Q. A few months ago, you wrote about overgrowth of bacteria in the intestines as a cause of chronic diarrhea. I'd like to know what else could cause chronic diarrhea. My situation doesn't seem to be related to overgrowth of bacteria.

A. When dealing with a patient who has diarrhea, doctors often first decide whether it's something that's acute--lasting a few days to a week or so--or chronic--lasting weeks or months. That's because the causes of these two types of diarrhea are usually different.

For example, a common cause of acute diarrhea is an infection of the intestines. Chronic diarrhea is more likely to be caused by an alteration of normal bowel function, as in the case of irritable bowel syndrome.

Dozens of conditions can lead to chronic diarrhea, so it can take some detective work to track down the cause. Your doctor may not have many clues to go on, and in most cases there are no tests that will readily pinpoint the problem.

Sometimes the type of diarrhea provides a clue. If there's blood or white blood cells in a stool sample, that can signal inflammation. Common causes of inflammation are ulcerative colitis and Crohn's disease. These are inflammatory bowel diseases that can cause fever, abdominal pain and problems outside the intestines, such as arthritis.

Less common causes of chronic diarrhea include infections with parasites such as Giardia and ameba. People who have AIDS sometimes get unusual infections of the intestines that can result in chronic diarrhea. In addition, diarrhea is a side effect of many medicines used to treat HIV, the human immunodeficiency virus that causes AIDS.

Another type of chronic diarrhea occurs when your intestines are unable to digest or absorb something in the foods you eat. For example, people who have lactose intolerance cannot absorb the milk sugar known as lactose. The lactose passes through the intestines, pulling water along with it, resulting in loose bowel movements and abdominal cramps.

People who have had chronic pancreatitis may not be able to absorb fats and other nutrients. This problem is known as malabsorption. If your pancreas isn't working properly, the fats may pass through your intestines, resulting in greasy, foul-smelling stools. Malabsorption also occurs in people with celiac disease, an allergy to gluten, which is a protein found in wheat.

If you've had your gallbladder out, you might develop some diarrhea. This results from the digestive juices known as bile salts passing through your intestines. These juices were stored in your gallbladder until you needed them after a meal. Without a gallbladder, they pass through the intestines, sometimes leading to diarrhea.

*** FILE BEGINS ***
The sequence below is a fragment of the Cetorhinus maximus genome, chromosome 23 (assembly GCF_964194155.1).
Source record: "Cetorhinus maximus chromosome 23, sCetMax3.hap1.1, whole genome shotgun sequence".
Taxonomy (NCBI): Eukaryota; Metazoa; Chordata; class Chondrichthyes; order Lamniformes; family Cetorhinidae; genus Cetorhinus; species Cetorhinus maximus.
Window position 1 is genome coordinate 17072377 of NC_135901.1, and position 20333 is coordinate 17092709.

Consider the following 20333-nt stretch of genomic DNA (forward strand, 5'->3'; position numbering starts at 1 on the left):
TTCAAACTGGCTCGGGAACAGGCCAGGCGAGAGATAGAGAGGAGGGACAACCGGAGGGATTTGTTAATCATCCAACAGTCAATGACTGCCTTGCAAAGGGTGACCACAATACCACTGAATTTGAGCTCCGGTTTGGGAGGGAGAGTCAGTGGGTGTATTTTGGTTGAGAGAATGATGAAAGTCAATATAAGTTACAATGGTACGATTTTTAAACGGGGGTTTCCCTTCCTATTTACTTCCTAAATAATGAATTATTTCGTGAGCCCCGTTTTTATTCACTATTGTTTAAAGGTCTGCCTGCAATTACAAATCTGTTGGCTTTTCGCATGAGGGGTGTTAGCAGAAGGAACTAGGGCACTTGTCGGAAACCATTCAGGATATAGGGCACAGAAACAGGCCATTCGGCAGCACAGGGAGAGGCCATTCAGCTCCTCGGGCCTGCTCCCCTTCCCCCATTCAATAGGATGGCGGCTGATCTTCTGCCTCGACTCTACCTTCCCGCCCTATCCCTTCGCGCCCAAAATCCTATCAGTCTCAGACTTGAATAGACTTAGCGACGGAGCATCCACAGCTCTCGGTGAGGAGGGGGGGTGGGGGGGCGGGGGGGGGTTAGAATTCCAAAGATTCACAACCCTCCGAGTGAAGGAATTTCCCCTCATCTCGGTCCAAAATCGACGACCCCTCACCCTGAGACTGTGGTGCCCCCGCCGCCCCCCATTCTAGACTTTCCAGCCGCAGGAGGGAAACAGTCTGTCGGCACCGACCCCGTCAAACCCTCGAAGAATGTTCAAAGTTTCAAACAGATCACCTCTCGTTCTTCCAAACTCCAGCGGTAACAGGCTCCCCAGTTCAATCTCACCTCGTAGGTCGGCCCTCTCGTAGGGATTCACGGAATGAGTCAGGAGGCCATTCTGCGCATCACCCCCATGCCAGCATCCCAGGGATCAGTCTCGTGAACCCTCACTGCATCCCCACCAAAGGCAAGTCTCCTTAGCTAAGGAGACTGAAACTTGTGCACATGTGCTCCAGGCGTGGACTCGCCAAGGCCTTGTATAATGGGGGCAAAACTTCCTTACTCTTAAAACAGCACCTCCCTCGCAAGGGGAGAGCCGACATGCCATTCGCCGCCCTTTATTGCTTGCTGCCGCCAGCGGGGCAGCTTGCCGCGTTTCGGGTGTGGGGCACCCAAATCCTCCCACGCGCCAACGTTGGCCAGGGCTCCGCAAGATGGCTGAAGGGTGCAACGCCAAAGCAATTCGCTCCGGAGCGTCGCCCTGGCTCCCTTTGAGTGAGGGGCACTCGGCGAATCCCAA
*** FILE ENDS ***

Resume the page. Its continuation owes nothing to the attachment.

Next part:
As I've mentioned, irritable bowel syndrome is a common cause of chronic diarrhea. It can also cause constipation or alternating bouts of diarrhea and constipation. The cause of irritable bowel syndrome isn't known, but it changes the way the intestines function. Besides causing diarrhea and constipation, it also leads to abdominal cramps, gas and mucus. There's no specific test for the condition. Your doctor diagnoses it by considering the combination of symptoms and ruling out other causes.

Many years of diabetes can damage the nerves that control the intestines. In time, this can lead to diarrhea and even leakage of watery stool. Oddly, people with chronic constipation can develop a form of diarrhea known as overflow diarrhea. This occurs when liquid stool leaks around an area of blockage within the intestines caused by long-standing constipation.

Certain drugs can trigger diarrhea, such as antacids that contain magnesium; antibiotics (by changing the bacteria normally present in the intestines); Cytotec (which protects against stomach ulcers); Depakote (prescribed for seizures); Glucophage (for diabetes); potassium replacement pills; quinidine (for irregular heartbeats); and Zoloft (for depression). You can also develop diarrhea if you eat a lot of candy, gum or diet foods sweetened with sorbitol, which the body doesn't absorb well.

To figure out what might be going on, your doctor will do a history and physical examination. You will probably have some blood tests and tests of a stool sample. You might have an endoscopic procedure to examine your intestines from the inside, along with a biopsy of your intestines. In addition, you might have one or more X-ray tests to check your intestines.

Treatment for chronic diarrhea will vary depending on the cause, so you shouldn't simply take an anti-diarrhea medicine without getting a thorough checkup.

Jay Siwek, chairman of the department of family medicine at Georgetown University Medical Center, practices at the Fort Lincoln Family Medicine Center and Providence Hospital in Northeast Washington.

Consultation is a health education column and is not a substitute for medical advice from your physician. Send questions to Consultation, Health Section, The Washington Post, 1150 15th St. NW, Washington, DC 20071. Questions cannot be answered personally.